Movie Review: ‘The Father’ and the Present of Old Age

Old age is a present which, if we are patient enough, comes to all of us. As it is a present, we can never tell what is wrapped up inside it. The body refuses orders and the mind wears thin in various inventive fashion, from one person to another. All that we know and have experienced fall under questioning. I have encountered two materials which both deal with the uncertainties of memory in old age, and both were unsettling and sad. The first is a Khaled Hosseini novel, “And the Mountains Echoed”, which opens and closes with a pair of siblings losing and finding each other. However, when they meet after so many years of trials, one of them already has Alzheimer’s and can no longer recognize the other. Florian Zeller’s 2012 play, “La Pere”, now adapted for screen and directed by him as The Father, is the second, and it takes the lead as a haunting take on old age and the frailties of memory that come with it. 

Anthony Hopkins starring as Anthony. Via Sony Pictures Classics.

    The Father is about Anthony, an aging man stricken with dementia, whose debilitating memory loss plagues his relationship with his daughter, Anne (Olivia Colman), and in turn, her own relationships. Anthony, played by Anthony Hopkins, must make meaning of, and reconcile with his sporadically changing realities. The peculiarity of The Father is that the movie is from the perspective of an old man losing his grip on memory, and this is what makes the movie so haunting. We see Anthony misplace names, faces, objects, occurrences, and in all of these losses, the constant, as the saying, “old habits die hard,” are Anthony’s responses. 

    At first, Anthony faces his crumbling perceptions bravely. He is confident in his miscalculations. His articulacy and ingenious ripostes show that Anthony has an intelligent mind—this is what makes the mind so confused and disbelieving of its own crumbling. To Anthony, he is defending his world and memories against intruders. Soon, his responses become predictable; the theft of his flat, the theft of his watch, Paris, and the theft of his daughter. The sadness of this movie is in Anthony’s eventual docility to dementia. On some days, the illness is worse than on other days. This fluctuating state of mind, this illusive conquers he appears to have are the elements that magnify the breakage and helplessness that culminate throughout the movie down to the final scene. All Anthony knew, fragmented as they were, return to haunt him.

Olivia Coleman and Anthony Hopkins in The Father. Via Sony Pictures Classics.

    The success of this movie rested on the storytelling as much as it did on Anthony Hopkins’ feeble shoulders. An impeccable actor on his good days, Anthony Hopkins raised the stakes a little higher for this performance. The quality of great acting has always rested in how an actor goes beyond the depiction of character and the delivery of lines. The understanding of character nuance in relation to space and other characters, as is so pivotal to this character’s success, was undeniable for Hopkins here. Days after he had won the Oscar for the role, he appeared in a clip on YouTube thankful for the award, and commiserating Chadwick Boseman’s death, and the slouch in his gait that he had in the movie was gone, the hesitation in his speech had disappeared. As the character, an unscripted pat on Anne’s shoulder here, a dramatic twirl of his own wrist to feel his wristwatch, a caress of Anne’s face, and the shock on his face every time his memory failed him, a look that became familiar as the movie progressed. Anthony Hopkins has had excellent performances in older movies and it would be demeaning to name this performance his apotheosis, but it comes close. This is a testament to how great an actor Anthony Hopkins is.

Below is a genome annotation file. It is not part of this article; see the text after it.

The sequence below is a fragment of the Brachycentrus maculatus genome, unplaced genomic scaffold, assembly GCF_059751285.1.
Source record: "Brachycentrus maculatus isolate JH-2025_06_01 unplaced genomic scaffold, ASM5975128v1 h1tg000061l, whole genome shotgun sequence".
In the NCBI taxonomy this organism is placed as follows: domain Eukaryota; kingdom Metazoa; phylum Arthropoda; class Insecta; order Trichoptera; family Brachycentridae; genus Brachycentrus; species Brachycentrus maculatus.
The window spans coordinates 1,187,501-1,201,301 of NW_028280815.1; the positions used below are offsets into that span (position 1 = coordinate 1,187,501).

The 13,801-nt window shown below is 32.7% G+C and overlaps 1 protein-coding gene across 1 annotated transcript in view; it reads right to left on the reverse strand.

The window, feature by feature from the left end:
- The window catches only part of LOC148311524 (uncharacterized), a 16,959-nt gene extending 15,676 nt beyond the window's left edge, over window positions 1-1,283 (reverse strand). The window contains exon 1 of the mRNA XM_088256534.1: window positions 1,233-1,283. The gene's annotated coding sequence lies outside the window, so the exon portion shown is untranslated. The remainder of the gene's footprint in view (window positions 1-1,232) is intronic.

The great thespian is in his old age, and roles like this, unlike his rather statutory role as Odin in Thor, remind us that he is just shy of ninety (90). While we don’t want to think of it, the thought surfaces occasionally. But for now, we celebrate his brilliant performances in movies such as The Father. The Father itself leaves me feeling as I did after the final pages of Khaled Hosseini’s novel, “And the Mountains Echoed”. A great emptiness came upon me for days that left me unable to read anything new, and I feared and saddened for all the old people I knew. But in truth, I only feared for myself and old age.

Rating: 8.5/10

Side Musings

  • Olivia Coleman’s performance was equally exceptional. But when you play opposite Anthony Hopkins, it is easy for that to be overlooked.

The Father is currently available on Video on Demand.

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